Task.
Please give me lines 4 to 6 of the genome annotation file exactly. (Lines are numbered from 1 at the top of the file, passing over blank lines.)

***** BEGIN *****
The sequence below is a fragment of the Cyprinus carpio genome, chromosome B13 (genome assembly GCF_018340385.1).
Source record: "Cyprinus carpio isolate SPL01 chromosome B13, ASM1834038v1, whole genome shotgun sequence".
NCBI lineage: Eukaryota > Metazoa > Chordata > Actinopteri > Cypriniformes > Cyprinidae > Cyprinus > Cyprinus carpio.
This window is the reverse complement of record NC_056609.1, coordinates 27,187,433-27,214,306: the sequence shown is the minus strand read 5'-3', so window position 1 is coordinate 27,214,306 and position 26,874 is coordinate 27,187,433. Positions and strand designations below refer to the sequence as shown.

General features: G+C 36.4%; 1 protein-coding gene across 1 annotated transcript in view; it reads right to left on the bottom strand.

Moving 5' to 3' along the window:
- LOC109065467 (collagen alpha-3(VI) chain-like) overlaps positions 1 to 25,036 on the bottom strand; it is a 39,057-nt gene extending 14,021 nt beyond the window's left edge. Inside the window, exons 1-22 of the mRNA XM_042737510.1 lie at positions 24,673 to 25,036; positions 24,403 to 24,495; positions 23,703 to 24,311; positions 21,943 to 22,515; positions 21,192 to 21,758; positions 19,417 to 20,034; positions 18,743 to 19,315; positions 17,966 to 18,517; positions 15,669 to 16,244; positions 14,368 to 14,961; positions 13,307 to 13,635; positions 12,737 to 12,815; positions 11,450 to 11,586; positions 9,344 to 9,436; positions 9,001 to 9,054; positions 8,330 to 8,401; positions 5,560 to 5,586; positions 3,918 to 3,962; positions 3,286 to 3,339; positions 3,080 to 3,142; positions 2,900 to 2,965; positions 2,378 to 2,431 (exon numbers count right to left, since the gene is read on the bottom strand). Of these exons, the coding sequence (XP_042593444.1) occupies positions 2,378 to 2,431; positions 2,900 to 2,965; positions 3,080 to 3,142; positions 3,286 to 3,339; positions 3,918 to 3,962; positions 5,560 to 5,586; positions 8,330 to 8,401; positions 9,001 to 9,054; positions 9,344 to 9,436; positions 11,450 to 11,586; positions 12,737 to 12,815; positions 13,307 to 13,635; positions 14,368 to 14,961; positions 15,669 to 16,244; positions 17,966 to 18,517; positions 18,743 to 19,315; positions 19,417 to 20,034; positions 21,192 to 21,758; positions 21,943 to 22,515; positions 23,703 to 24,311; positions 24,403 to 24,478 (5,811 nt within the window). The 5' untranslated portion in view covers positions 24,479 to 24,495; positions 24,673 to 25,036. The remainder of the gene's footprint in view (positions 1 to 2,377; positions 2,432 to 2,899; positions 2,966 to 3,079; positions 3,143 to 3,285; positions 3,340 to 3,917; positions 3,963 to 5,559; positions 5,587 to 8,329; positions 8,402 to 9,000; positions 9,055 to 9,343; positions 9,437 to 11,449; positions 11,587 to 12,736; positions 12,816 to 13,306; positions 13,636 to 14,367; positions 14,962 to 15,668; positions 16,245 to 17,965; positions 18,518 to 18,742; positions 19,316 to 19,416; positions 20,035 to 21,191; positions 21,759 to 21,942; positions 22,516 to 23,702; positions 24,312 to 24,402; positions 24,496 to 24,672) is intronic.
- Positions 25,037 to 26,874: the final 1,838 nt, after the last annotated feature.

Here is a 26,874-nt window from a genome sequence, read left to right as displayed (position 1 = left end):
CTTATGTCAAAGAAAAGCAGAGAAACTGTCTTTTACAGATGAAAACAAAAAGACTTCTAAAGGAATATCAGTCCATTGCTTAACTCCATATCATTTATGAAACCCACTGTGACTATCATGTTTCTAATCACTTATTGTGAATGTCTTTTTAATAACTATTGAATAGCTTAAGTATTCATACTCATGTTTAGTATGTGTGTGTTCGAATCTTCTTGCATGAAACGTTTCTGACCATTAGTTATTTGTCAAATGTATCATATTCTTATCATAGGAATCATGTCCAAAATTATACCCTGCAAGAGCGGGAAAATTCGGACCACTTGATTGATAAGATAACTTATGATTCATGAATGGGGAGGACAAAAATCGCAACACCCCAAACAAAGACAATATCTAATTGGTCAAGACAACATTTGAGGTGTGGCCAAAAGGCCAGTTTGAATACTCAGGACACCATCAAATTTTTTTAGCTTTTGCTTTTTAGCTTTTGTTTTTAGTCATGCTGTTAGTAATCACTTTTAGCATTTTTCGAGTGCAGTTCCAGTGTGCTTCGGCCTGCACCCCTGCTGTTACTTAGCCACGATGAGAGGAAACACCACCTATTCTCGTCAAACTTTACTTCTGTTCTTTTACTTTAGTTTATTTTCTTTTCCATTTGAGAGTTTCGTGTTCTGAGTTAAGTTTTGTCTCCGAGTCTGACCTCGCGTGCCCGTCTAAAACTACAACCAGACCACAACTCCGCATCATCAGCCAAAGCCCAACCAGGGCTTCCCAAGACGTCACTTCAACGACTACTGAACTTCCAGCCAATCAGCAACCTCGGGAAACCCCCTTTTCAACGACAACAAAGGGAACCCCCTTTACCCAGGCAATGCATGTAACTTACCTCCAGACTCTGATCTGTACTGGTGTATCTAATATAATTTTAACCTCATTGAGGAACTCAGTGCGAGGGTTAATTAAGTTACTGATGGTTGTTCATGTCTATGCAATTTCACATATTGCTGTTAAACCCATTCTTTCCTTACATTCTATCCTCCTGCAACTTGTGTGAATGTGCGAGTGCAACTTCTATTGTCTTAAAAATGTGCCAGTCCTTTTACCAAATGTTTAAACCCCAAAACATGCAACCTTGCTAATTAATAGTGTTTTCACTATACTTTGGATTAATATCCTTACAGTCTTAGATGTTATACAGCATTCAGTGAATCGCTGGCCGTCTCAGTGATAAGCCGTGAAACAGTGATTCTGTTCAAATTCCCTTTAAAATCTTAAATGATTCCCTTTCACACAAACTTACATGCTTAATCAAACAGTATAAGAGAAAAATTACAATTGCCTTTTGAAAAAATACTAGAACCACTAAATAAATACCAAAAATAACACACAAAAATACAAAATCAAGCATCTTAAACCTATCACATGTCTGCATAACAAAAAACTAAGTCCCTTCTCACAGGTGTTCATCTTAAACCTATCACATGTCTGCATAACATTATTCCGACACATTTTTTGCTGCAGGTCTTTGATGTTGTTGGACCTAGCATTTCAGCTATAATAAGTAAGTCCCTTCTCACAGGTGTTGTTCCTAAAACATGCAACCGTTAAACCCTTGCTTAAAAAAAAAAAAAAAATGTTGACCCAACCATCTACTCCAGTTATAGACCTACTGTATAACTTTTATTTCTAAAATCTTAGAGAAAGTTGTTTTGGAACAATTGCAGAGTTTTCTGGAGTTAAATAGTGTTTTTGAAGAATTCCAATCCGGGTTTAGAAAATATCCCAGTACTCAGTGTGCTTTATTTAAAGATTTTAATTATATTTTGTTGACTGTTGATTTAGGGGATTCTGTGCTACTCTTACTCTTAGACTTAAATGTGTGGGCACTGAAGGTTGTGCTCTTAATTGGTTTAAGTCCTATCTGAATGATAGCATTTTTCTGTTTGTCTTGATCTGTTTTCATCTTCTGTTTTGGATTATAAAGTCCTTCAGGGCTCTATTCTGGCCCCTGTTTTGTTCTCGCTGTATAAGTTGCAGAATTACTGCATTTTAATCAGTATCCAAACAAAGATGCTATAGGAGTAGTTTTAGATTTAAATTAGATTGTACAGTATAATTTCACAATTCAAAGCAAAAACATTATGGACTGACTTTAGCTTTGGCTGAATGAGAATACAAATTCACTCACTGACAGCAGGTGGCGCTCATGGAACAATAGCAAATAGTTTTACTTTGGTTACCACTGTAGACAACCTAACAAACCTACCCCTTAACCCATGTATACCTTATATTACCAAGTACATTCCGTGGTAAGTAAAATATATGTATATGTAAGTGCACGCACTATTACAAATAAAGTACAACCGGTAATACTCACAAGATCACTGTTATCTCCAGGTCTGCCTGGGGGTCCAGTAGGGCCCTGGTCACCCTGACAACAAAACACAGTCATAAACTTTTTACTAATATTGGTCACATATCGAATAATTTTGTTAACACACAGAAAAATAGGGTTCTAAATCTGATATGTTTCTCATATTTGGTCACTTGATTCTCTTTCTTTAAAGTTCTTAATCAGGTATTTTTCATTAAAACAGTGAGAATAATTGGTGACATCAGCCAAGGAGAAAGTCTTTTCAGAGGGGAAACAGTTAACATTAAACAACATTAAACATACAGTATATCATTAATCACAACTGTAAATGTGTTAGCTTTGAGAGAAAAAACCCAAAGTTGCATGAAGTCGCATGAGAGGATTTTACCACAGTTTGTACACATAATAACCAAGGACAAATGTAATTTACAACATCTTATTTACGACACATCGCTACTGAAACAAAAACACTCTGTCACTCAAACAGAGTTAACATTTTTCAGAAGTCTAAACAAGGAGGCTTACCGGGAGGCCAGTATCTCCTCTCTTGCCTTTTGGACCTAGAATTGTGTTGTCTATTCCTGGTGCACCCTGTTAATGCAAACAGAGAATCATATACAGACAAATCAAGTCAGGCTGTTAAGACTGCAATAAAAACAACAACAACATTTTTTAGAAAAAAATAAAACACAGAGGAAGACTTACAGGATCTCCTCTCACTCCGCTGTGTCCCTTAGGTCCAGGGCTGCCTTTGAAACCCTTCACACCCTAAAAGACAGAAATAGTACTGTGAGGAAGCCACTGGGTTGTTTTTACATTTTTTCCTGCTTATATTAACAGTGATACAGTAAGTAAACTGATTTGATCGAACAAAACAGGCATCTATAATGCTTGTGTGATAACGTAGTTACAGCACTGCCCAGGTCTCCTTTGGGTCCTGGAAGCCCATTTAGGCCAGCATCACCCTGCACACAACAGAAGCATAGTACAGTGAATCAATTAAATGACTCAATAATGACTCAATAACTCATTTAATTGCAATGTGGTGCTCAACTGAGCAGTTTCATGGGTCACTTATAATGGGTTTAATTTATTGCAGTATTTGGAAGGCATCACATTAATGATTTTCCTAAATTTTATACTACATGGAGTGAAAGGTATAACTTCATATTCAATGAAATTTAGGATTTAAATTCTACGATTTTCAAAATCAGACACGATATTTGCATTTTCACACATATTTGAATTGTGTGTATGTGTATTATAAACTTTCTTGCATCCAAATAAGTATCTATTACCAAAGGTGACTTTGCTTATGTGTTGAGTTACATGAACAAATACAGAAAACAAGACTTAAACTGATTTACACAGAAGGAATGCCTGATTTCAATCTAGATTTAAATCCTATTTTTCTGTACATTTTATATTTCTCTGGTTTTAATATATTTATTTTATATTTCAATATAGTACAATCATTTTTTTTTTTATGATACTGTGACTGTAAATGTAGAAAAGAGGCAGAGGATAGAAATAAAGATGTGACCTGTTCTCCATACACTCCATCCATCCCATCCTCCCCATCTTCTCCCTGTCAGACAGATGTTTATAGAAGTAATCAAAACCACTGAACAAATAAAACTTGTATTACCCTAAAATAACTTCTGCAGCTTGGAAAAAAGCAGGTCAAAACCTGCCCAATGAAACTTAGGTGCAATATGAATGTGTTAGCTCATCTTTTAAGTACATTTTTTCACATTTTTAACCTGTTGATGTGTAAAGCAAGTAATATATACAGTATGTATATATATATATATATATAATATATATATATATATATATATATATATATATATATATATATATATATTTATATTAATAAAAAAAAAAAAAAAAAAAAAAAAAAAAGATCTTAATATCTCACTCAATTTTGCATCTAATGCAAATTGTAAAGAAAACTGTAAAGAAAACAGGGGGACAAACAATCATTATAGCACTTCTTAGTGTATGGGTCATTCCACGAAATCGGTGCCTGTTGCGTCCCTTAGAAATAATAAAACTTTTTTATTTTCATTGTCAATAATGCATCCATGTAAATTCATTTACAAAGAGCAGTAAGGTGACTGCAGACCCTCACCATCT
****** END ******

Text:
This window is the reverse complement of record NC_056609.1, coordinates 27,187,433-27,214,306: the sequence shown is the minus strand read 5'-3', so window position 1 is coordinate 27,214,306 and position 26,874 is coordinate 27,187,433. Positions and strand designations below refer to the sequence as shown.

General features: G+C 36.4%; 1 protein-coding gene across 1 annotated transcript in view; it reads right to left on the bottom strand.

Moving 5' to 3' along the window: